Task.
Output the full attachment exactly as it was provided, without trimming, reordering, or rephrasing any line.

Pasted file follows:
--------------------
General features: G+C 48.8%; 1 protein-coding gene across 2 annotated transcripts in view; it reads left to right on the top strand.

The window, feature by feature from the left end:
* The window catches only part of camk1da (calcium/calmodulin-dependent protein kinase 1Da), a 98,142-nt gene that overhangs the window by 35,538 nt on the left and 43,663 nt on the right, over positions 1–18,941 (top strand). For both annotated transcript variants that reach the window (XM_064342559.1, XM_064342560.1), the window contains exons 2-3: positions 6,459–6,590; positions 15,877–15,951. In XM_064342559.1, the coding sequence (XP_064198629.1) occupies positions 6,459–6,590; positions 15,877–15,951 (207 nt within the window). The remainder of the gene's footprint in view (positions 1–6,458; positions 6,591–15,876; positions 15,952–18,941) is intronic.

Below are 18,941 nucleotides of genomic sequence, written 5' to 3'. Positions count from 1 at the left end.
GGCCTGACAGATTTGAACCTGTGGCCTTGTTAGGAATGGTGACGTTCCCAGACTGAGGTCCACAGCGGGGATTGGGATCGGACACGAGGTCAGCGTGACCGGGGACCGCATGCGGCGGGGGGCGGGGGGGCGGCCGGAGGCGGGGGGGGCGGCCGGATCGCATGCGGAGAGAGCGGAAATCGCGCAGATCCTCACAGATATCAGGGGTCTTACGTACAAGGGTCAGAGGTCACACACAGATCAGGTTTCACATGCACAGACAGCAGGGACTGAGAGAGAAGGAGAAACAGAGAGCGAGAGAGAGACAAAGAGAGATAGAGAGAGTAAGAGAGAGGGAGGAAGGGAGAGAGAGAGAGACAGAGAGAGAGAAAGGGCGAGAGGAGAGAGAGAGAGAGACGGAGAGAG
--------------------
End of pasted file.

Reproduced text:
General features: G+C 48.8%; 1 protein-coding gene across 2 annotated transcripts in view; it reads left to right on the top strand.

The window, feature by feature from the left end:
* The window catches only part of camk1da (calcium/calmodulin-dependent protein kinase 1Da), a 98,142-nt gene that overhangs the window by 35,538 nt on the left and 43,663 nt on the right, over positions 1–18,941 (top strand). For both annotated transcript variants that reach the window (XM_064342559.1, XM_064342560.1), the window contains exons 2-3: positions 6,459–6,590; positions 15,877–15,951. In XM_064342559.1, the coding sequence (XP_064198629.1) occupies positions 6,459–6,590; positions 15,877–15,951 (207 nt within the window). The remainder of the gene's footprint in view (positions 1–6,458; positions 6,591–15,876; positions 15,952–18,941) is intronic.

Below are 18,941 nucleotides of genomic sequence, written 5' to 3'. Positions count from 1 at the left end.
GGCCTGACAGATTTGAACCTGTGGCCTTGTTAGGAATGGTGACGTTCCCAGACTGAGGTCCACAGCGGGGATTGGGATCGGACACGAGGTCAGCGTGACCGGGGACCGCATGCGGCGGGGGGCGGGGGGGCGGCCGGAGGCGGGGGGGGCGGCCGGATCGCATGCGGAGAGAGCGGAAATCGCGCAGATCCTCACAGATATCAGGGGTCTTACGTACAAGGGTCAGAGGTCACACACAGATCAGGTTTCACATGCACAGACAGCAGGGACTGAGAGAGAAGGAGAAACAGAGAGCGAGAGAGAGACAAAGAGAGATAGAGAGAGTAAGAGAGAGGGAGGAAGGGAGAGAGAGAGAGACAGAGAGAGAGAAAGGGCGAGAGGAGAGAGAGAGAGAGACGGAGAGAG